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Blog Feature

By: Kevin Asp on July 20th, 2016

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AAST Member of the Month: Tracy Kopp

Sleep Technologist Advice

DSC_0130_1.jpgLaura Linley, AAST President presents the Roseann Zumstein Memorial Scholarship at the 38th Annual AAST meeting!

Meet Tracy Kopp, the AAST member of the month!

Every month, the AAST will highlight the accomplishments of one of our talented members. Want to nominate someone, or yourself, as the AAST's member of the month? Fill out our form by clicking on the image at the end of this article!

headshot-2.jpg1. Where are you from and where do you practice today?

I was born and raised in Dubuque, Iowa.  I moved to Kenosha, Wisconsin after graduating from a respiratory therapy program, and have been employed at United Hospital System ever since.  I enjoy my work and I've been blessed with great coworkers!  Our lab is a four bed hospital-based sleep center.

2. How did you get involved in sleep medicine?

At one time, our PFT lab and sleep lab occupied the same area. and I was intrigued by the science of sleep, and when an opening became available, I was happy to apply.

When I was in school for respiratory therapy, so little was known about sleep disorders.  It was exciting to see how quickly the field was expanding!

3. What are you doing today in sleep medicine?

I've had my RPSGT credential for over 10 years, and last year I earned my CCSH credential. Like many technologists, I wear several hats in the sleep center.

I still stage and score PSGs and assist with clinic visits, but a lot of my time lately is spent developing the sleep educator position in my sleep center.  I'm fortunate to have our hospital administration and management value the importance of that role.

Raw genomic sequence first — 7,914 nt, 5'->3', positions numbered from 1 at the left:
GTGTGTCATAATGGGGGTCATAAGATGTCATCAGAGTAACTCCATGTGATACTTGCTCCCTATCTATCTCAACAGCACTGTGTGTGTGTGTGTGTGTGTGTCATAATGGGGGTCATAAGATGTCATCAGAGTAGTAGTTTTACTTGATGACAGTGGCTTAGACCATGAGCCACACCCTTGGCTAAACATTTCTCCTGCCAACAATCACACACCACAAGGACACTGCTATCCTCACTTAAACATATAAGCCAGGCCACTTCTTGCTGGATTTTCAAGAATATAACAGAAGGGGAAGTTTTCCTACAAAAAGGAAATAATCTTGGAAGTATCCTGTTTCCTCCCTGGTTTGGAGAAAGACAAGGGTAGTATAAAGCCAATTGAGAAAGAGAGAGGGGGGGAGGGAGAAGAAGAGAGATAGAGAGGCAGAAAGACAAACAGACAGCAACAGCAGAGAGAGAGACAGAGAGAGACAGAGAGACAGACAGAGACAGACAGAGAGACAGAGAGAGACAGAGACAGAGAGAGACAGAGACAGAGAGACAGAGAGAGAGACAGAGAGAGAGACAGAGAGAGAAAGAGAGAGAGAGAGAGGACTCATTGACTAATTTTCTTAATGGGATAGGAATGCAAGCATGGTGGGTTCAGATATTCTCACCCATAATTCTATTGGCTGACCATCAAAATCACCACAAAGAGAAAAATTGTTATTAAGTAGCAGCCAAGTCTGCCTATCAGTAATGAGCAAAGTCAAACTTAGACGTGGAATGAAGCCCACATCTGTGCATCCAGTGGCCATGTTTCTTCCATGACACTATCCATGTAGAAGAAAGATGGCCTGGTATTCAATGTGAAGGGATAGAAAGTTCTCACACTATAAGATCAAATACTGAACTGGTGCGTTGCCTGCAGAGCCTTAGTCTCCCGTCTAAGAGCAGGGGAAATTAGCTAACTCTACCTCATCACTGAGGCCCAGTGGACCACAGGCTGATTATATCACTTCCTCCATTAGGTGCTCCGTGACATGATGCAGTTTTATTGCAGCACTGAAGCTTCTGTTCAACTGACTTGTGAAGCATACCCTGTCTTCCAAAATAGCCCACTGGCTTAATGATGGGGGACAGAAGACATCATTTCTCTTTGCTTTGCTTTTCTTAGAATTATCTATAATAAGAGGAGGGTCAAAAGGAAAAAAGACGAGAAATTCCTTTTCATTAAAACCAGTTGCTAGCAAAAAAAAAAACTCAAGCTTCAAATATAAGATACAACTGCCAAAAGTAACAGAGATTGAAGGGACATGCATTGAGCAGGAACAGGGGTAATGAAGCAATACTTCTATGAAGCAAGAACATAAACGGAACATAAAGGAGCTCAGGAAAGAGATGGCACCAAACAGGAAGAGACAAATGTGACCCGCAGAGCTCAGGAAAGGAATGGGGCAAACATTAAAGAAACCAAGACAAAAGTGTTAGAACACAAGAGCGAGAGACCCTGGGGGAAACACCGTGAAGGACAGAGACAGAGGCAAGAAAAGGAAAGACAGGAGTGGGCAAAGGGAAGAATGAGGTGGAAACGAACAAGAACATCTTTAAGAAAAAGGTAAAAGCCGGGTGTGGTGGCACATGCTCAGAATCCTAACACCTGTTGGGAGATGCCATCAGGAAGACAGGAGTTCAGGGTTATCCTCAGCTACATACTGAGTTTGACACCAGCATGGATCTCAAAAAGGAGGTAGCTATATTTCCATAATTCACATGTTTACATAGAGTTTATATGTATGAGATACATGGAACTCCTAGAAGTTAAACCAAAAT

Currently, I monitor all our new CPAP patients from the time the machine is ordered, through set up, and the 90 day adherence period and beyond.  I personally meet with any patients who are experiencing barriers with their therapy; whether it be mask fit/leak, sleep hygiene issues, or understanding their disease and the importance of their treatment.

I've created PowerPoint presentations for community outreach regarding sleep health, and will be attending several corporate health fairs this fall.  We are in the early stages of developing a screening tool for all our inpatients as part of a disease management program. Many patients with co-morbid conditions are underdiagnosed with sleep issues, and identifying and treating those patients have been proven to reduce hospital readmissions.  I think sleep disorders get boxed in to just being about "sleep quality," and not enough is addressed about how much poor sleep affects the whole body.

4. When did you become a member of the AAST?

Three years ago, and I will continue to renew my membership.

5. Did anyone encourage you to become a member at any point?

Two of my co-workers were already members, and they appreciated the several ways they were able to obtain CEUs and stay current on the changes occurring in sleep medicine.

6. Benefits of being a member?

Besides the reasons stated above, I think belonging to a professional organization of your peers lends credibility to the profession.  In addition, the board of directors is filled with a wealth of knowledge and experience to draw upon.  When I attended the annual AAST conference in Denver this year, I was impressed with the amount of work the AAST puts into the organization for its members.

7. Importance for technologists to join AAST?

There's power in numbers.  We need to demonstrate the value of our roles in sleep.  The field of sleep medicine and the technologists involved need to stay current with the changes in both sleep and healthcare in general.  The AAST works hard to facilitate as these changes occur and assist technologists to perform these new tasks.

Want to nominate someone you know as our next member of the month?  Click on the button below to nominate someone today!

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